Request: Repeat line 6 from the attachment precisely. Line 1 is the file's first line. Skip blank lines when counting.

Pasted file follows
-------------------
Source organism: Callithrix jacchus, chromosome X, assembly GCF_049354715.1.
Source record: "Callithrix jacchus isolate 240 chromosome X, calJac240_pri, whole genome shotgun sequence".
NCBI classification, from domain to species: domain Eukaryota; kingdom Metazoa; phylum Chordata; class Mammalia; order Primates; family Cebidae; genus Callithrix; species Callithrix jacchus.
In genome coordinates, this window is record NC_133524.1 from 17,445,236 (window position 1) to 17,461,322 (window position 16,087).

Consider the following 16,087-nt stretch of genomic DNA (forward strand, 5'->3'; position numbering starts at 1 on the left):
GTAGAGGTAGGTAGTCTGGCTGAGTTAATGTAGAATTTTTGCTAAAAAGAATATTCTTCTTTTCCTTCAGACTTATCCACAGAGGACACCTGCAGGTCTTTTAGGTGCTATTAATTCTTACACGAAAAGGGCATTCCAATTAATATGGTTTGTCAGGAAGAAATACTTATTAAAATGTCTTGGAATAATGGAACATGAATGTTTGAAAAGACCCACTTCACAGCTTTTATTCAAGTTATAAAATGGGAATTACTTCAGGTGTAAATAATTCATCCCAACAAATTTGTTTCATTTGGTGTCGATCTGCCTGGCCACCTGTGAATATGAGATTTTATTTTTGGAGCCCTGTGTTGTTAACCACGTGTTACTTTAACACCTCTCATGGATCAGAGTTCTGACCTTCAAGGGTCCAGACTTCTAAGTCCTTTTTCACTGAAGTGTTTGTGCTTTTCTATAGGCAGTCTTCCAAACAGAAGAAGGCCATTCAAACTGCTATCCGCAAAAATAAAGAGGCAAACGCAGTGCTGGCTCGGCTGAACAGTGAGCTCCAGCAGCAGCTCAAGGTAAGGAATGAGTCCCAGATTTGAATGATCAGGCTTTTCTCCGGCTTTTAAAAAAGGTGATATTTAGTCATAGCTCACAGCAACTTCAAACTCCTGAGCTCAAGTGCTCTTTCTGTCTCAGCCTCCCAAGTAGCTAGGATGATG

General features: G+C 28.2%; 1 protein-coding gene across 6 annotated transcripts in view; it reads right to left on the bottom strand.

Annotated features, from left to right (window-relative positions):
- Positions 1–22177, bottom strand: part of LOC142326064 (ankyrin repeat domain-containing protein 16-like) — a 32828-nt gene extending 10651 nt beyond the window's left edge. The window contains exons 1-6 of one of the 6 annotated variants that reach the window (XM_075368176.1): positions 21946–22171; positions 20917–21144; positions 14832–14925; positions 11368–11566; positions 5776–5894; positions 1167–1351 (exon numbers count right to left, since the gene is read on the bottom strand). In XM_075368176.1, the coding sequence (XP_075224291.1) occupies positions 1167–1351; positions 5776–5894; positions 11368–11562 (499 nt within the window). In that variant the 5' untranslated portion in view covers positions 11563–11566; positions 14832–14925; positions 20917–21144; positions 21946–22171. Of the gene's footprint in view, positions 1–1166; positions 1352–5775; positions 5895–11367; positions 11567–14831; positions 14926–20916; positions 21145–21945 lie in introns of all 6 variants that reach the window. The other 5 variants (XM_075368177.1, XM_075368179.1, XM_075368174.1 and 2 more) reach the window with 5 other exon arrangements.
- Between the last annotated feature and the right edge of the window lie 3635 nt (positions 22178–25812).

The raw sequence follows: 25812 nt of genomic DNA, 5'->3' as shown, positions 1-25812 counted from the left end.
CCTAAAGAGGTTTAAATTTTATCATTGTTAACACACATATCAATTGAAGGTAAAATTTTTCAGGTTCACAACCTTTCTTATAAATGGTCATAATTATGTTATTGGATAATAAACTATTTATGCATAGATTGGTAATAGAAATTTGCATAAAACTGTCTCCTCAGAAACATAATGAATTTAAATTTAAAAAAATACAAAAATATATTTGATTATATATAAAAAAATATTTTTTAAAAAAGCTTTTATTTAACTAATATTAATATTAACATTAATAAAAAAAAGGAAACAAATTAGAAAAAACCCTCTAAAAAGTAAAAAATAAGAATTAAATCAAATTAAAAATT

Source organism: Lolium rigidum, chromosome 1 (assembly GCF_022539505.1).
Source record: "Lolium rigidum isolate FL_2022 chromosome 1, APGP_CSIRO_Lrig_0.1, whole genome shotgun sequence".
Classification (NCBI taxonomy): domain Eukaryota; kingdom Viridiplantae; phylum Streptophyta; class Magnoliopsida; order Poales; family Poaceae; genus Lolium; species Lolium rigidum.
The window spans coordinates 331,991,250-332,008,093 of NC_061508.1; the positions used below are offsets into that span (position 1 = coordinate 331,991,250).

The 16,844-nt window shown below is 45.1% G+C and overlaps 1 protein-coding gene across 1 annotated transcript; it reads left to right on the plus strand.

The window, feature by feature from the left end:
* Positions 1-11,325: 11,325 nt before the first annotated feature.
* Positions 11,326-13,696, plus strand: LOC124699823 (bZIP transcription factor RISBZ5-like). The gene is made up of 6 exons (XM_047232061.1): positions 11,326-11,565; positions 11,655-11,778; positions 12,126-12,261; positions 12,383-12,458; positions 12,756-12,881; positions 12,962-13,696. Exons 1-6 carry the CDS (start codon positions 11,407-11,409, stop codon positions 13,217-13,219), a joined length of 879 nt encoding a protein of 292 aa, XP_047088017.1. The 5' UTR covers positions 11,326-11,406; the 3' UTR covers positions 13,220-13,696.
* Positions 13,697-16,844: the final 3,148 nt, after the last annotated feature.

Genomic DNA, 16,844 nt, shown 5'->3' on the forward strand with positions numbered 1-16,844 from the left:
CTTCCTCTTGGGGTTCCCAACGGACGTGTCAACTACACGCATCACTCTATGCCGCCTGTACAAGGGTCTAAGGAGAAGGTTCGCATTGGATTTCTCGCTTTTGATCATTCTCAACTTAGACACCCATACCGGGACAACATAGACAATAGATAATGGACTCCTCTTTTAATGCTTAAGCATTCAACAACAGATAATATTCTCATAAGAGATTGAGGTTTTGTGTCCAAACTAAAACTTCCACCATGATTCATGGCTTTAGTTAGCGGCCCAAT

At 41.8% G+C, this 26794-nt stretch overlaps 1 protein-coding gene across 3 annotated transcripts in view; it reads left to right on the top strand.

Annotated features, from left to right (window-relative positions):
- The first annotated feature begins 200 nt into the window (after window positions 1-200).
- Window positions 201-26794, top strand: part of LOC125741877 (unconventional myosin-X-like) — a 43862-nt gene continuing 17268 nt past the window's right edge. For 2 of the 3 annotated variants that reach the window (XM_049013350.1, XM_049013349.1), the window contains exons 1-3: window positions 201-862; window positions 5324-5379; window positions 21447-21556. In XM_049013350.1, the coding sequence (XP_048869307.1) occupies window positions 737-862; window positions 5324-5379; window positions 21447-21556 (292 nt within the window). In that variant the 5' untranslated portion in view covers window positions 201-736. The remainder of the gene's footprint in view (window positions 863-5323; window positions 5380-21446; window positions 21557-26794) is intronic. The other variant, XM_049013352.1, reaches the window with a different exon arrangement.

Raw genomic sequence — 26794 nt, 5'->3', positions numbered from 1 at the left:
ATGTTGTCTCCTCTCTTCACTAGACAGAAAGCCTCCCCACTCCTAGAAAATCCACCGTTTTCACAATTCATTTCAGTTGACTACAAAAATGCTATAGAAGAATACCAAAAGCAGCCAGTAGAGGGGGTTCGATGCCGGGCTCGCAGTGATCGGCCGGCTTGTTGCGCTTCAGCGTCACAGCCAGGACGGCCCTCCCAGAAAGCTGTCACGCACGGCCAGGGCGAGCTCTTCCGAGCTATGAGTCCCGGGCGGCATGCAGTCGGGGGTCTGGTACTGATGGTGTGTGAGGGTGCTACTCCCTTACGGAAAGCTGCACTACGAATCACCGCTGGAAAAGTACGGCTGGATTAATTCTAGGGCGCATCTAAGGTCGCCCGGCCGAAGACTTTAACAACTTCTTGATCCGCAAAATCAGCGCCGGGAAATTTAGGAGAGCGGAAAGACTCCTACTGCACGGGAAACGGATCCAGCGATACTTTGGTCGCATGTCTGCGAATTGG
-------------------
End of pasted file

GTAGAGGTAGGTAGTCTGGCTGAGTTAATGTAGAATTTTTGCTAAAAAGAATATTCTTCTTTTCCTTCAGACTTATCCACAGAGGACACCTGCAGGTCTTTTAGGTGCTATTAATTCTTACACGAAAAGGGCATTCCAATTAATATGGTTTGTCAGGAAGAAATACTTATTAAAATGTCTTGGAATAATGGAACATGAATGTTTGAAAAGACCCACTTCACAGCTTTTATTCAAGTTATAAAATGGGAATTACTTCAGGTGTAAATAATTCATCCCAACAAATTTGTTTCATTTGGTGTCGATCTGCCTGGCCACCTGTGAATATGAGATTTTATTTTTGGAGCCCTGTGTTGTTAACCACGTGTTACTTTAACACCTCTCATGGATCAGAGTTCTGACCTTCAAGGGTCCAGACTTCTAAGTCCTTTTTCACTGAAGTGTTTGTGCTTTTCTATAGGCAGTCTTCCAAACAGAAGAAGGCCATTCAAACTGCTATCCGCAAAAATAAAGAGGCAAACGCAGTGCTGGCTCGGCTGAACAGTGAGCTCCAGCAGCAGCTCAAGGTAAGGAATGAGTCCCAGATTTGAATGATCAGGCTTTTCTCCGGCTTTTAAAAAAGGTGATATTTAGTCATAGCTCACAGCAACTTCAAACTCCTGAGCTCAAGTGCTCTTTCTGTCTCAGCCTCCCAAGTAGCTAGGATGATG